Elegant Tavistock, on the River Tavy, developed around its first known landowner, the Benedictine Abbey, which was granted a royal charter in 981. Cloister ruins from the early abbey stand in the grounds of Saint Eustachius Church. This saint was a C2nd Roman general who converted to Christianity; after a spell of exile and disgrace, he and his family were martyred.
The town had a market and annual fair in the early C12. In 1305 it was established as one of the stannary towns, for the administration of tin-smelting. This early prosperity was then sustained by the cloth trade, and afterwards by the C19th copper mining which survived until the 1870s.
Today there are many small and independent shops in the lively and attractive high street. Its pannier market, within the spacious central area, is just through a stone archway. The intriguing police station is the second-oldest such in England and Wales to be still in use.
A howling gale might accompany you on the walk up to the Church of St. Michael de Rupe (of the Rock), but once inside you are cocooned in an oasis of calm. It is 1100 feet above sea level, on what is rumoured to be an extinct volcanic cone. Since all of England, indeed the whole planet, was once volcanic, I presume this must be true. It's said that a mariner, or perhaps a rich merchant, had it built in gratitude for divine intervention in saving him from shipwreck during a storm. Beneath the tor is the pleasant village of Brentor with its own church. Visit this link for a much better picture of Brentor and some amazing Dartmoor stories.
Chulmleigh as a Saxon hill-fort dates to 815AD. In 1253 King Henry III granted the town a Royal Charter for holding an annual Old Fair. It is still held, over several days towards the end of July. Chulmleigh's Church of St. Mary Magdalene was built between 1300-1400. A thriving wool industry was one source of prosperity then. The town centre now is pretty, with local enterprises and fine inns welcoming to visitors. One little side street above is dressed for summer. A stretch of the River Taw nearby has beautiful walks.
Lydford is within West Devon for administrative purposes, though geographically it's part of the Dartmoor National Park.
An earlier castle existed 30 years before, high above Lydford Gorge. The gorge formed over 450,000 years ago. The heavily wooded ravine leads to a 100-foot waterfall, where the River Lyd tumbles down from Dartmoor. From the enchanting riverside walks one can spot a range of birds flying down to drink and bathe.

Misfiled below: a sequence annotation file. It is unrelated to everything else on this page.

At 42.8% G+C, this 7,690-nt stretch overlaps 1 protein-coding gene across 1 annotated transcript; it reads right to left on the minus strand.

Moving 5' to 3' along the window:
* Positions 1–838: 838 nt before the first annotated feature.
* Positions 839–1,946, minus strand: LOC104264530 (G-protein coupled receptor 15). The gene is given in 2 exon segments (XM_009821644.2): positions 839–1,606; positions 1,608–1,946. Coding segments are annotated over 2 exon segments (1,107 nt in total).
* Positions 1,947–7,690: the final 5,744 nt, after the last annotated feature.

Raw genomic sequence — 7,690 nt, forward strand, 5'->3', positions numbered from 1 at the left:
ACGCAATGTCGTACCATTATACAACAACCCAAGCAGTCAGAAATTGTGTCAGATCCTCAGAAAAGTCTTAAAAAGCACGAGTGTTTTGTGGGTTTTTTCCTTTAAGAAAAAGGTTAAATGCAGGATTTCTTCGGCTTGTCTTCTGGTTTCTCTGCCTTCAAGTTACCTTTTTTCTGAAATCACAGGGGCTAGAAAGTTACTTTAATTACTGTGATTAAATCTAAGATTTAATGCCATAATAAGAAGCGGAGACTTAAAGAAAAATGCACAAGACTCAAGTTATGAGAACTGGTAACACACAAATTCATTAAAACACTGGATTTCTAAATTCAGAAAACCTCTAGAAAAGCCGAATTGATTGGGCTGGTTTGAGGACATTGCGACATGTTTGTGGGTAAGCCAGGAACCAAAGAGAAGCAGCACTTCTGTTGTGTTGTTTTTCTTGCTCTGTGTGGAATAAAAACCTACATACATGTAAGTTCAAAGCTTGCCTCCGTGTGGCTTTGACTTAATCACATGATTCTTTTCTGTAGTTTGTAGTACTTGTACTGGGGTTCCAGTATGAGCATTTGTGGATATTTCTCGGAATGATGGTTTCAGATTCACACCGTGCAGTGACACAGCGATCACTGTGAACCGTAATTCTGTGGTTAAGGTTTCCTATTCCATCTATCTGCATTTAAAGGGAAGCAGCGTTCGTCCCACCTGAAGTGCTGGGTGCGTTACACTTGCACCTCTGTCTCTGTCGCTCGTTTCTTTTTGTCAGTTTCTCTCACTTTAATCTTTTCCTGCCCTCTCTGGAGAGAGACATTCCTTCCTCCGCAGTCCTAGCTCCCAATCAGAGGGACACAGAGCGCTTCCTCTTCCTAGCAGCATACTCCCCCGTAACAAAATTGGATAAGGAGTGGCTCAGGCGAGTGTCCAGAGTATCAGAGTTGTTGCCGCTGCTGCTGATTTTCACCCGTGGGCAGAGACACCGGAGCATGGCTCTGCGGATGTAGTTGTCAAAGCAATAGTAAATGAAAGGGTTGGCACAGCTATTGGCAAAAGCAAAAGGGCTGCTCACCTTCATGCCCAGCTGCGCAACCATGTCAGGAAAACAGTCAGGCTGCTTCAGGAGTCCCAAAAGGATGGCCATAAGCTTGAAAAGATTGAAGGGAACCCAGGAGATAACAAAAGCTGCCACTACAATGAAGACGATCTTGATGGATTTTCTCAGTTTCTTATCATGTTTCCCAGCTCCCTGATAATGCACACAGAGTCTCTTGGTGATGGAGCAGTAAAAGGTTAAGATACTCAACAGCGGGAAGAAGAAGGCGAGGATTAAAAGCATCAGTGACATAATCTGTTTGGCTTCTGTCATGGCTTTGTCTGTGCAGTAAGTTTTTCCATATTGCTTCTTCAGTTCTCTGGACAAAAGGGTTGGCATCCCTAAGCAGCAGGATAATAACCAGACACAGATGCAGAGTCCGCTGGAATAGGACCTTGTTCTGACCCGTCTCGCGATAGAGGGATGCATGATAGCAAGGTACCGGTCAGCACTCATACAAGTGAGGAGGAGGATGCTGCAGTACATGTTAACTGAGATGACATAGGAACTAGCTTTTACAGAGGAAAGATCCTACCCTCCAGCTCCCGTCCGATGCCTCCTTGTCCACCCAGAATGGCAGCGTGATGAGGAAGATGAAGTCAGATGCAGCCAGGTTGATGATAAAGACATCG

This castle was built as a Norman keep in 1195 AD and served as a prison in Mediaeval times. In a field nearby the gallows was sited. Lydford was an important Stannary town for Saxons, being a royal mint and smelting centre. Thoroughly nasty events took place in Lydford, in the best traditions of English history.
The area around Okehampton's Church of All Saints is believed to be the site of the town's original Saxon settlement. Nearby is the cobbled walkway known as the choirboys' path.
Its Norman castle on Dartmoor's northern edge was built for the Sheriff of Devon in the late C11th. Onto the original motte a stone keep was added; then, in the C14th, further buildings. During the C12-C14th it was a hunting lodge for pursuit of wild boar and deer. After Henry, Marquis of Exeter, the then owner, was executed in 1539 under Henry VIII, the castle was spasmodically occupied until the late C17th. It has since fallen into attractive and extensive ruins. Sited for defence, it's among wooded hills and delightful walks along the River Okement.
While much of Okehampton is being concreted over at a rate of knots - or should that be a rate of Prescotts? - it has some pretty places, notably a terrace of artisan cottages along the river.
The annual Okehampton Show is held on the second Thursday in August. It is a celebration of farming and rural trades, industries and crafts. This is for people of all ages and includes a variety of activities for children. Many kinds of livestock are exhibited, among which are ferrets, llamas and birds of prey in action. There is show-jumping, demonstrations of thatching, a brass band and countless others attractions and skills.
An interesting page with more details on Okehampton can be found here.
This pleasant village has many historic buildings. Part of the River Taw, from which it is named, flows here. An ancient royal manor, the village is mentioned in the Domesday Book of 1086/7. There was a poll tax revolt here in 1381. Its mostly granite church of St. Andrew dates back to the C15th.
In 1549 the Prayer Book Rebellion began in Sampford Courtney. The Latin prayer book was banned in favour of an English translation. Irate residents of Sampford Courtney were joined by others from all over Devon and Cornwall. They marched on Crediton and claimed occupation. In the name of the Crown European mercenaries were sent to Crediton. Many there died, as they did also in Sampford Courtney. The monarch then was the child King Edward VI, son of King Henry VIII and Jane Seymour. He was to die aged 15 years, probably of TB, and without reproducing. Today the village is peaceful, with many thatched cottages, a footpath walk to the green and a C16th New Inn. Nobody talks about prayer books, that I've heard.